The Planning Board’s public hearing on the Countywide Transit Corridors Functional Master Plan went on for more than three hours and included testimony from developers, transit advocates, bicyclists, environmentalists and one Bethesda resident who claimed the idea of taking away lanes of regular traffic was not just “a war on cars, but also a war on working families.”
“I think an anti-car attitude is just counterproductive at this point,” said Robert Dyer, blog author and one-time County Council candidate. “When the product requires sabotage of the highway system to get ridership, it’s a bad product.”
Transit advocates made the case the Bus Rapid Transit system isn’t a choice against cars, but simply a choice.
“People will tell you this evening that there’s no room for transit. That’s false,” said blogger and activist Dan Reed. “People will continue to come here and that’s a good thing, but forcing them to bring their cars isn’t. This plan isn’t about taking away from drivers, but putting those who ride transit on equal footing with them.”
The debate is particularly heated in Bethesda and Chevy Chase, where lead planner Larry Cole says Rockville Pike/MD 355 would serve as the most popular BRT transitway, capable of supporting one bus-only lane each way along the median in some of the road’s most congested stretches.
The recently raised possibility of razing a downtown Bethesda building has given new life to the idea of an underground Capital Crescent Trail crossing of Wisconsin Avenue, but Montgomery County Planners will have to work fast.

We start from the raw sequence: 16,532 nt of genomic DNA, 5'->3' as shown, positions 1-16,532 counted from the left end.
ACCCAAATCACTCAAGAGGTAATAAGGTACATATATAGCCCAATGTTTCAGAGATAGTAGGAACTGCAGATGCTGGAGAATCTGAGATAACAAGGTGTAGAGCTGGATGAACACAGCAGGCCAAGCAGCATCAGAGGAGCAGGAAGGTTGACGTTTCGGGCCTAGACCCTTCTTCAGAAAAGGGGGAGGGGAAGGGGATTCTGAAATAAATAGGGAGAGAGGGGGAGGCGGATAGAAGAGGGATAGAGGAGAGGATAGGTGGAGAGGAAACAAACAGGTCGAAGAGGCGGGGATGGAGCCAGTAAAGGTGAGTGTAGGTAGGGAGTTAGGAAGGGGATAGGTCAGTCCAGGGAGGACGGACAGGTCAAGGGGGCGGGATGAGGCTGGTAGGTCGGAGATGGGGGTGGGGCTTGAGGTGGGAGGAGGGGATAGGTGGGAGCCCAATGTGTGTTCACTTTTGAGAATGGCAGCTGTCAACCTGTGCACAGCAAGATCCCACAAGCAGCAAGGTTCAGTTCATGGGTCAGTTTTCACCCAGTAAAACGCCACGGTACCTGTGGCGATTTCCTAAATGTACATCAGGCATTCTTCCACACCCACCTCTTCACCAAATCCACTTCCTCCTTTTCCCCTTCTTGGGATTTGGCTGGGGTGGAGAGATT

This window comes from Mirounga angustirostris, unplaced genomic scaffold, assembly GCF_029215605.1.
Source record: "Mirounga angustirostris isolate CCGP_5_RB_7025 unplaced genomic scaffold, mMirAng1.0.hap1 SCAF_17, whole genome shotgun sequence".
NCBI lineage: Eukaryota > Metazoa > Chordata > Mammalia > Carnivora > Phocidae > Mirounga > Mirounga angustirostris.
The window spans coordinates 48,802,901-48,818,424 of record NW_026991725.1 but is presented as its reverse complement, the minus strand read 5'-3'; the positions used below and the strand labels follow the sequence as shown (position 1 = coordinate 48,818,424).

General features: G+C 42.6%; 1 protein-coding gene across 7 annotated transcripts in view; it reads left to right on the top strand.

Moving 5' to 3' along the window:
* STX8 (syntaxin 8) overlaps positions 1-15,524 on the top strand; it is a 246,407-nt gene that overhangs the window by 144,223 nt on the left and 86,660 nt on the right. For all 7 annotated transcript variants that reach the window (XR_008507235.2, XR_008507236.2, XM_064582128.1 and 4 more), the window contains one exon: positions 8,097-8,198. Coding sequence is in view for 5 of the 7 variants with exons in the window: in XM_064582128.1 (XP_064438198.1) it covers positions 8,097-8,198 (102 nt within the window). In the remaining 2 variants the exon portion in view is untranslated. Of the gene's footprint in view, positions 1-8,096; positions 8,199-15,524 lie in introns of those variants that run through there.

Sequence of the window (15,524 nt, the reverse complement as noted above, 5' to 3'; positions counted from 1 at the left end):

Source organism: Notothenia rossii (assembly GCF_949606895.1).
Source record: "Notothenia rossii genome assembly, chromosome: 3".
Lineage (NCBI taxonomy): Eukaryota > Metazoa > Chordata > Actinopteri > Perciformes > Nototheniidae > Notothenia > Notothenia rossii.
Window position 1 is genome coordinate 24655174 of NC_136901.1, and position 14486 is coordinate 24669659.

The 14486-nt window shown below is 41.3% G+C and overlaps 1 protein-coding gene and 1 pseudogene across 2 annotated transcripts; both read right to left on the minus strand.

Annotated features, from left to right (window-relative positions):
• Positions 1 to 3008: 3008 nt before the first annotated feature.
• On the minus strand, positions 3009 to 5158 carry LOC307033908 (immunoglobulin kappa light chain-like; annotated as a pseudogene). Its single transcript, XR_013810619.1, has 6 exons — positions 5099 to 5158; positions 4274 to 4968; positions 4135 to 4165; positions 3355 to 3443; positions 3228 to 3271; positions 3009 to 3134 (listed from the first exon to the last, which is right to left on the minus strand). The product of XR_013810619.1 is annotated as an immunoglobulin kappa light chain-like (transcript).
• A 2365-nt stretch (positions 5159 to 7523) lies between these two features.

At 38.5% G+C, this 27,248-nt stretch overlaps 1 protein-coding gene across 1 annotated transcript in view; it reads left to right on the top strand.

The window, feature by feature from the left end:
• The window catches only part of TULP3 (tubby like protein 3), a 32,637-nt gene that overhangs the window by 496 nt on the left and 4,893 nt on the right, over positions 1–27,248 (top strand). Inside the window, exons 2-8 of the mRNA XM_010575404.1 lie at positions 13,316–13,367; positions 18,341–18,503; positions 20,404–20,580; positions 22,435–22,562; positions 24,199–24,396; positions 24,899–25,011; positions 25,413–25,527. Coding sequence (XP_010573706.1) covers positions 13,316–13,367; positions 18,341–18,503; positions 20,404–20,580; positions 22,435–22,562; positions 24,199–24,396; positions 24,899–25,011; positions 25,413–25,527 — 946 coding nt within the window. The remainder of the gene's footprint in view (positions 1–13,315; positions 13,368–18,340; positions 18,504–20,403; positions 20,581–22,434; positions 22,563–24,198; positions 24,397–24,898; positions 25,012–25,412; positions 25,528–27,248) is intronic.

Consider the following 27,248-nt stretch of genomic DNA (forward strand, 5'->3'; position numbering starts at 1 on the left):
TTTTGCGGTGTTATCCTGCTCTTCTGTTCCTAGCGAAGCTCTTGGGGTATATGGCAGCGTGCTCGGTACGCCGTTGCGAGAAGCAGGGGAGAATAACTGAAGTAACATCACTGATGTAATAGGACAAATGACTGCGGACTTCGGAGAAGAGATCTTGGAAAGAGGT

The Maryland Transit Administration must know of any changes at the Apex Building, under which the agency plans to build its Bethesda Purple Line station, by the end of the year, project manager Mike Madden said. With new state transportation funding from the recently passed gas tax, MTA officials want to nail down matching federal funding next year and open the system in 2020.
At a Purple Line open house on Tuesday at Bethesda-Chevy Chase High School, Madden said the MTA would like to know more about the fate of the Apex Building in the next couple months.
“That could change the station. But there would be requirements in terms of us knowing by a certain time if that building was going to be demolished,” Madden said. “If that does happen, then the station, the Trail could possibly go under that building. There could be some changes, but it all depends on timing on whether they decide to tear that building down.”
The MTA and Montgomery County previously determined that rebuilding the Trail under the building and next to the light rail station would be too costly.
The existing plan for the station, which MTA projects will be the busiest in the 16-mile system by 2040 with 15,000 daily boardings, also includes a fan tower that some have worried will be an eyesore near the high-end retail development of Bethesda Row.
In April, the County Council’s Planning Committee recommended the Apex Building Minor Master Plan Amendment be moved up in the Planning Department’s work plan as part of its FY14 budget. Interim Planning Department director Rose Krasnow said the decision to raze the building could mean huge public benefit with a Bethesda Purple Line station that includes an underground Trail crossing.